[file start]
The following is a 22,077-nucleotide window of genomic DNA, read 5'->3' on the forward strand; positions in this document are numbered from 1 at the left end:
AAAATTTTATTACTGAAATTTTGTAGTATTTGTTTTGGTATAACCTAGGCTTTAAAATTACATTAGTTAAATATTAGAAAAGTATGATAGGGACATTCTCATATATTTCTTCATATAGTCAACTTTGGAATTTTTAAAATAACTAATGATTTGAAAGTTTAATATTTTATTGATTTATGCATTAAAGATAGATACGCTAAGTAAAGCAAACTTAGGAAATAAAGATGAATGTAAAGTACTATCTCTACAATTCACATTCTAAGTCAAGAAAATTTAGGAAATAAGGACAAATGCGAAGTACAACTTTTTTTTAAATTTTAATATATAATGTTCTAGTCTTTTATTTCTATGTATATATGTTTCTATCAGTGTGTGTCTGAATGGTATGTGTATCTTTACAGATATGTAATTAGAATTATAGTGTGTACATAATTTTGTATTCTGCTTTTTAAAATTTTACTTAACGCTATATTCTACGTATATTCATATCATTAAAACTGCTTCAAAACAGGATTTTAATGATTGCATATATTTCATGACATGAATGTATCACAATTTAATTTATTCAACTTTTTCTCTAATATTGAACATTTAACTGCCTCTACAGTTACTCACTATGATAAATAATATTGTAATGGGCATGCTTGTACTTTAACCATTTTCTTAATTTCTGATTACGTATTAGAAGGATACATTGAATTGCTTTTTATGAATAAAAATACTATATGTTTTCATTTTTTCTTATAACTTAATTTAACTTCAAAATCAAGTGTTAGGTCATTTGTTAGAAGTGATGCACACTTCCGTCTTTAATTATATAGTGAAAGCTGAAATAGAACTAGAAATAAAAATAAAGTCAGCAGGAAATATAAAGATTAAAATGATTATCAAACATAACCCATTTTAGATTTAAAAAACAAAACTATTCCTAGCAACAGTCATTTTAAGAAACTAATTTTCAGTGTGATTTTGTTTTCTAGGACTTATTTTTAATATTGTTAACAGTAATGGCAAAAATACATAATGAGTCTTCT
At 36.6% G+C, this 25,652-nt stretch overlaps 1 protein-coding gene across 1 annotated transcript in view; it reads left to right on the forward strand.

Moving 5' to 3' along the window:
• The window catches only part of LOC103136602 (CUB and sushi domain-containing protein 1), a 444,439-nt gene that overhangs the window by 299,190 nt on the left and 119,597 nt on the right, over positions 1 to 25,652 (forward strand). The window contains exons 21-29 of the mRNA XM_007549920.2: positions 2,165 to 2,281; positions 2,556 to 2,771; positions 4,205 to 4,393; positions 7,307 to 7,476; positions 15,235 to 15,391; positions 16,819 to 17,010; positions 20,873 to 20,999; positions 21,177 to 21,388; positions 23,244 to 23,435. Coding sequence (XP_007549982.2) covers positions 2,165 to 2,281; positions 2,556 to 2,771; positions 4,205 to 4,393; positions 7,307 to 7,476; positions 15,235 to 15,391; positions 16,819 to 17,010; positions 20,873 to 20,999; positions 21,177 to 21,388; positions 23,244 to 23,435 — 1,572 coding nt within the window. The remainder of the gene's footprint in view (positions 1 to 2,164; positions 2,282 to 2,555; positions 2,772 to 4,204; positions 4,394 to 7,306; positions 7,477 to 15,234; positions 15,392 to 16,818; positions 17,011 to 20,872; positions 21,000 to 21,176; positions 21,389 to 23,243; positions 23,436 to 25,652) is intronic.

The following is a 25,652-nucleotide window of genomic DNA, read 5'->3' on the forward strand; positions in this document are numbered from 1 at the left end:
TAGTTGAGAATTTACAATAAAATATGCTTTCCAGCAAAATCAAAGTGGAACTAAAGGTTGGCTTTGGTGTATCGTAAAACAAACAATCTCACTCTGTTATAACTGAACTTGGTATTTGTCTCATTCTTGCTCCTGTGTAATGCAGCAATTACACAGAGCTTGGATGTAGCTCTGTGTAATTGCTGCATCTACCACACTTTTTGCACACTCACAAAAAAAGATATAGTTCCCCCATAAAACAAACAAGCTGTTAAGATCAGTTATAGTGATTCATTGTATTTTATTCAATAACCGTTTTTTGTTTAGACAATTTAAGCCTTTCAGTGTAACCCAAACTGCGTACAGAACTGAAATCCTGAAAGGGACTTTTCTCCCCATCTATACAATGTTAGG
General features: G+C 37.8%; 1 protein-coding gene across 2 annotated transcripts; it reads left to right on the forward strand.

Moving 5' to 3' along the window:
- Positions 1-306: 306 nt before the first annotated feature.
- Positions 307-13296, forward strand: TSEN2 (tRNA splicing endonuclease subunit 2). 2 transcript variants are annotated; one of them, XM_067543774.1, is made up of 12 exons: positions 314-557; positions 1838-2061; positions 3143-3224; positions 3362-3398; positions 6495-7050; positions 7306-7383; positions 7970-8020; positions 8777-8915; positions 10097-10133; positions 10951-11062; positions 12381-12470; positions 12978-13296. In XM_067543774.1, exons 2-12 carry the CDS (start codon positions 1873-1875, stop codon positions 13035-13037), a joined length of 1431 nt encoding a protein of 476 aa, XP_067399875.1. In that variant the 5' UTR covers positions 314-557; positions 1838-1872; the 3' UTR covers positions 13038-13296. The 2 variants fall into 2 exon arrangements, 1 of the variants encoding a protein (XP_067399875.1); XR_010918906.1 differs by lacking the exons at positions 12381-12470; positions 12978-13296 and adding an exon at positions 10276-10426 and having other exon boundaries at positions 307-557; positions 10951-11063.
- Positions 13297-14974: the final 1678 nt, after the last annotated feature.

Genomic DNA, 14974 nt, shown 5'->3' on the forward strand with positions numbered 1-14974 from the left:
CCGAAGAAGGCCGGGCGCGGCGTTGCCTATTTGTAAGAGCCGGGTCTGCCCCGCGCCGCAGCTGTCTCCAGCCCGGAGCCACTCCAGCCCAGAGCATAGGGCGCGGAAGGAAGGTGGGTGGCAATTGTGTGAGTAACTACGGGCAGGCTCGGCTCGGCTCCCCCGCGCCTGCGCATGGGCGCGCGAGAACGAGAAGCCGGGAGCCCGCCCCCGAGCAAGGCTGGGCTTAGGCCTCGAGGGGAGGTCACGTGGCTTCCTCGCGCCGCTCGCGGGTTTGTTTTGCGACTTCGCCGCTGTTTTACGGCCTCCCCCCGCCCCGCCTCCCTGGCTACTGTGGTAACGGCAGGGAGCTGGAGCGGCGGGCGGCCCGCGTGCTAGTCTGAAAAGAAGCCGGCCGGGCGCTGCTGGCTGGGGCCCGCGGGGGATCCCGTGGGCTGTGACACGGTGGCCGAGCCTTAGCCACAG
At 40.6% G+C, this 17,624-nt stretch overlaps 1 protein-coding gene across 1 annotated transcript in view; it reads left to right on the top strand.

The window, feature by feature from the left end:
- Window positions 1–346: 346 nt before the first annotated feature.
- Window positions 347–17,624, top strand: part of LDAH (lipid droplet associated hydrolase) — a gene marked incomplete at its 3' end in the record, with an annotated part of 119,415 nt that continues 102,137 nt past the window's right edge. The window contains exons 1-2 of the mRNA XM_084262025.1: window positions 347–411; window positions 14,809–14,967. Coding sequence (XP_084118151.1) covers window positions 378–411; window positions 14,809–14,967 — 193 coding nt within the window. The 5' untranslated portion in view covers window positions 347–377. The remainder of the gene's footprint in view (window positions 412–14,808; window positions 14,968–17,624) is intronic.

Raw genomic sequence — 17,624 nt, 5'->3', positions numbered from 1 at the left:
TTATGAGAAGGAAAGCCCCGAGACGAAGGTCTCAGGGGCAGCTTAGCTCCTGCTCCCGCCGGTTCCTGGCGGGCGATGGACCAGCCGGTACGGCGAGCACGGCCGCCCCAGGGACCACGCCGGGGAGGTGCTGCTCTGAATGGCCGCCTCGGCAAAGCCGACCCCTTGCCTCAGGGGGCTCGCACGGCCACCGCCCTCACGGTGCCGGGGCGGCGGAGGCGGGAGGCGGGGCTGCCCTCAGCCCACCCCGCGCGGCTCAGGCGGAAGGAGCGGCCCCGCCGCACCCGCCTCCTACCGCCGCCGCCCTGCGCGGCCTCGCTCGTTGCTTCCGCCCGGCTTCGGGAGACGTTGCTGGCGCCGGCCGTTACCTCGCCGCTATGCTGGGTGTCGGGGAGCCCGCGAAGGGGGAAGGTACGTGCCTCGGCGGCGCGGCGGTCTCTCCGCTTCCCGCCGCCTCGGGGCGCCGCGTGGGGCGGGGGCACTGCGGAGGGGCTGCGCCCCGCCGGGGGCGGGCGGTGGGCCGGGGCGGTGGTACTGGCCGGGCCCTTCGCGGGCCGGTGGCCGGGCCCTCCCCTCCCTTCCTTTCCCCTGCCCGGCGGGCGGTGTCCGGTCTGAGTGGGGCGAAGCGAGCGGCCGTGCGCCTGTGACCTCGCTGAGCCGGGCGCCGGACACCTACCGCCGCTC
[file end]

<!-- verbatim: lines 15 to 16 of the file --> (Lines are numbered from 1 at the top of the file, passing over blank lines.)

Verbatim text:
At 40.6% G+C, this 17,624-nt stretch overlaps 1 protein-coding gene across 1 annotated transcript in view; it reads left to right on the top strand.

The window, feature by feature from the left end: